An estimation of the land-atmosphere coupling strength in South America using the Global Land Data Assimilation System

Published in International Journal of Climatology , v. 35(14):4151-4166 

Spennemann, P.C. and Saulo, A.C.

Publication year 2015
  • Centro de Investigaciones del Mar y la Atmósfera (CONICET‐UBA), UMI IFAECI/CNRS, Buenos Aires, Argentina
  • Departamento de Ciencias de la Atmósfera y los Océanos, Facultad de Ciencias Exactas y Naturales, Universidad de Buenos Aires, Argentina
IAI Program


IAI Project CRN3035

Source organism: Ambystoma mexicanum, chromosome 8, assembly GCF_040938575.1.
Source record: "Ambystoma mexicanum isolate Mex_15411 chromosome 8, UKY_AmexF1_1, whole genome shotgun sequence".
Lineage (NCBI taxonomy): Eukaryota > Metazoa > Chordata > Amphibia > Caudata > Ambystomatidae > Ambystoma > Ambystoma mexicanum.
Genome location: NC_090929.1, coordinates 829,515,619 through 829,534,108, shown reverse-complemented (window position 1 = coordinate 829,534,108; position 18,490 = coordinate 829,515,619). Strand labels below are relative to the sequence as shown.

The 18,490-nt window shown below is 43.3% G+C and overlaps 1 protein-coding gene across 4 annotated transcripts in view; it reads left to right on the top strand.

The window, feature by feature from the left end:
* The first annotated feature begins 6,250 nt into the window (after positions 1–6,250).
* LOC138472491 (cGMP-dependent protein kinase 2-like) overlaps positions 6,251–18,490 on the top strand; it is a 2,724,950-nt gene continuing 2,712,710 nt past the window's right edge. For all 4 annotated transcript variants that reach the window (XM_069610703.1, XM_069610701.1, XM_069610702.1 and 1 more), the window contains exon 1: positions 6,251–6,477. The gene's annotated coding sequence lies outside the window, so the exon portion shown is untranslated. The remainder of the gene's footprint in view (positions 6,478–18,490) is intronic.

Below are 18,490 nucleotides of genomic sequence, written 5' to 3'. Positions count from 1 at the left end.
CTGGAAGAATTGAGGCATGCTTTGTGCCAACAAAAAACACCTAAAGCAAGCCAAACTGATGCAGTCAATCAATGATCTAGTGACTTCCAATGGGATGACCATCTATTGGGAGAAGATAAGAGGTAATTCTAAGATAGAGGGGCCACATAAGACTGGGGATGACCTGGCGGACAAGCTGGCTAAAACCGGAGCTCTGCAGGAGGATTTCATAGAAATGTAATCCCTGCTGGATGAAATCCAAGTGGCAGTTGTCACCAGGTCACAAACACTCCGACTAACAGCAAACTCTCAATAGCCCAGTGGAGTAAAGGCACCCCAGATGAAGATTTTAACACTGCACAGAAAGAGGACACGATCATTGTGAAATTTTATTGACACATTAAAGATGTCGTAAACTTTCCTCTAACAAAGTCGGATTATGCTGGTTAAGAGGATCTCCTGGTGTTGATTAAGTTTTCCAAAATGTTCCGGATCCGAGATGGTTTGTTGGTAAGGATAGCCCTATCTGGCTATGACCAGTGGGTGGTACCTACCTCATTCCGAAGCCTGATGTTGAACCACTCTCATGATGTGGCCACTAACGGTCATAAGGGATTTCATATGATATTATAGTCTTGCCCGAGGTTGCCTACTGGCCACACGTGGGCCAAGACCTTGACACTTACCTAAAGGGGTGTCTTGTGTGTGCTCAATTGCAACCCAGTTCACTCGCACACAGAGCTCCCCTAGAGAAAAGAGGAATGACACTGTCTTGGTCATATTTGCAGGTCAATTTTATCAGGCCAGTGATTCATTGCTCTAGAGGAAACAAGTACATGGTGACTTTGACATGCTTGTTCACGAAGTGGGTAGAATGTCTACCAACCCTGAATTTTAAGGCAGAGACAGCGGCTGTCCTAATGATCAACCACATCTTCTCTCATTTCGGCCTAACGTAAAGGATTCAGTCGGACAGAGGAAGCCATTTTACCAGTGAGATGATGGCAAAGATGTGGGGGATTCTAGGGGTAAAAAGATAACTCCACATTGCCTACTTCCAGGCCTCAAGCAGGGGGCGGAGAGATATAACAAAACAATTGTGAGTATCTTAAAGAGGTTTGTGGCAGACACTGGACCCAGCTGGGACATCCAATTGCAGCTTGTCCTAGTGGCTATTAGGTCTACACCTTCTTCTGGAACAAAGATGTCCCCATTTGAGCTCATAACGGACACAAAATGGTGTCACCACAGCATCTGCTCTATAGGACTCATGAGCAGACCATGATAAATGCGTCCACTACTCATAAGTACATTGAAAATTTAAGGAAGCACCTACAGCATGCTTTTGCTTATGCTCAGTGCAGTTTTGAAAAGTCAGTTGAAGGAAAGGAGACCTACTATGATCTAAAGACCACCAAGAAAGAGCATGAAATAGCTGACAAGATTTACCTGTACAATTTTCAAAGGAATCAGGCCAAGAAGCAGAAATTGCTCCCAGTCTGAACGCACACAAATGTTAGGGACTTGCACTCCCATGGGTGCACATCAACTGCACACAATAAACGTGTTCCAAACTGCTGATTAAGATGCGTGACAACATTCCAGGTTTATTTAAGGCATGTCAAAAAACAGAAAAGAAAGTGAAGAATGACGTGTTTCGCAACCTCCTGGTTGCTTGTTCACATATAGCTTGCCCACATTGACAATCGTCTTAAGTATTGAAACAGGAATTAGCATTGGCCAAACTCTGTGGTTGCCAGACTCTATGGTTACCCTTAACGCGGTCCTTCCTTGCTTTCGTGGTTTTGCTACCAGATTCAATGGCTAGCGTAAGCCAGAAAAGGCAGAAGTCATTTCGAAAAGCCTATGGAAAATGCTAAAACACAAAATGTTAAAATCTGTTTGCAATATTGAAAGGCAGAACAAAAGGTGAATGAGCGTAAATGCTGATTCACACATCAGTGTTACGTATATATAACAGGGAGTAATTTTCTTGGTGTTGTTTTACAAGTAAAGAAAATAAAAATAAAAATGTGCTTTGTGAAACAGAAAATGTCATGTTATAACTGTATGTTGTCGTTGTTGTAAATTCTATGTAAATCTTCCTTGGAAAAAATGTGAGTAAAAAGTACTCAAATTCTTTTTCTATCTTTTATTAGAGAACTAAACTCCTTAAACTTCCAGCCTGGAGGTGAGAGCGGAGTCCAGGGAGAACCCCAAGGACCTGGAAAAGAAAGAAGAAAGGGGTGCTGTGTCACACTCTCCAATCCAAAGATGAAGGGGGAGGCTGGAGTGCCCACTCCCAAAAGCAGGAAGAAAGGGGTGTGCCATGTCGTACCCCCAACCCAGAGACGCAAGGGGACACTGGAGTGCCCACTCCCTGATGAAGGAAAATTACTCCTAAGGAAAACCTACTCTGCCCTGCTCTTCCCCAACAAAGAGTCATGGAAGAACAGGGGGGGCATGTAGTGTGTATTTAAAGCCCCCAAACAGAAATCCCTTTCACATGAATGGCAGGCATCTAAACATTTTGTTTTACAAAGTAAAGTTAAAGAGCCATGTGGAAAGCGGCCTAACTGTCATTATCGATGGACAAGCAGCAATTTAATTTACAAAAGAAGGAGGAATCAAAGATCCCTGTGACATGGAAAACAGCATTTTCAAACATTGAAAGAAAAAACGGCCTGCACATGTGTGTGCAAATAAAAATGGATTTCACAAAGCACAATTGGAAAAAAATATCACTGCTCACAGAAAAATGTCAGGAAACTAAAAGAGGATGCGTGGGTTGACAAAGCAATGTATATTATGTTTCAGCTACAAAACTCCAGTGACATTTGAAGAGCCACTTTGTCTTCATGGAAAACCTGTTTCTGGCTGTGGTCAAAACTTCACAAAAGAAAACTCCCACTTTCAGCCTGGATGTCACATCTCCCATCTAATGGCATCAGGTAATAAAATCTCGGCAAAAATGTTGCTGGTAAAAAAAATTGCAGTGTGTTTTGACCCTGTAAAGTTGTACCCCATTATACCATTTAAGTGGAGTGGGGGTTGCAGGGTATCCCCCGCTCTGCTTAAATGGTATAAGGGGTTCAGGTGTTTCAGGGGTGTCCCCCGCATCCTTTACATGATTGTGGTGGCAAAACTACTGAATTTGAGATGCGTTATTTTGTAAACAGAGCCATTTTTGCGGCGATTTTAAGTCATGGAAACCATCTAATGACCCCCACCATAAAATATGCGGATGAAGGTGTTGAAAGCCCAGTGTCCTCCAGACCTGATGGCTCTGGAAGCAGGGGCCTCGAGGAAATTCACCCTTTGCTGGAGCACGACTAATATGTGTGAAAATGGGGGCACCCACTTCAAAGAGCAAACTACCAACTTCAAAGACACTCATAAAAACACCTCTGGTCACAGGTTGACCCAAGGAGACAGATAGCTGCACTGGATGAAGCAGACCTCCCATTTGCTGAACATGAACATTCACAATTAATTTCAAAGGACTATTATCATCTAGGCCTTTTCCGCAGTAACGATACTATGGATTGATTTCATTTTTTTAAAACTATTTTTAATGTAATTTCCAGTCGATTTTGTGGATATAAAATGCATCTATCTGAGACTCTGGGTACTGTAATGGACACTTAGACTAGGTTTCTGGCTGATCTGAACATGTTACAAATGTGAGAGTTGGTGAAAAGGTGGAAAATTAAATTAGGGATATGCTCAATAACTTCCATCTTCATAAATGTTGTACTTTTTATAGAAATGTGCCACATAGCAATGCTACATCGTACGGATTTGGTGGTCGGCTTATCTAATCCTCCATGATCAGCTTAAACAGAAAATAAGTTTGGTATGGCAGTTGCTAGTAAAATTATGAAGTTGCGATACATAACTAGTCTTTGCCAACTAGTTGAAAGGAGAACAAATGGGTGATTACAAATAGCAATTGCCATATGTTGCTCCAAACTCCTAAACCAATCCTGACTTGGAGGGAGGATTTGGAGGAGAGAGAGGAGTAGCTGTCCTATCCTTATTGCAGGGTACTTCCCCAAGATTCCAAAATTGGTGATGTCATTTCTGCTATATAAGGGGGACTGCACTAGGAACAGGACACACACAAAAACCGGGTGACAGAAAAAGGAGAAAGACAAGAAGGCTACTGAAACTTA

The aim of this study is to identify regions of strong land surface-atmosphere coupling for the austral summer over South America. To accomplish this, a statistical methodology is applied to estimate the interactions of soil moisture with evapotranspiration and precipitation derived from the Global Land Data Assimilation System (GLDAS) dataset. Possible impacts of El Niño Southern Oscillation (ENSO) on the coupling strength are also examined. Particular emphasis is set over two sub‐regions of interest: Southeastern South America (SESA) and the continental part of the South Atlantic Convergence Zone (SACZ). Positive and significant soil moisture-precipitation feedbacks are found over parts of SACZ and in the southern part of South America. Instead, significant negative feedback is found over SESA. The influence of ENSO over the soil moisture-precipitation coupling strength signal is evident over tropical regions. Plausible physical mechanisms involved in the land surface-atmosphere interactions, the influence of ENSO and that of precipitation persistence over extratropical regions on the results, are discussed. The implications of this analysis on monthly to seasonal forecast are also examined. Despite that this methodology cannot be used to establish a precise causal-effect relationship, this study gives a valuable first order approximation of land surface-atmosphere interactions over South America that complements pre‐existing work.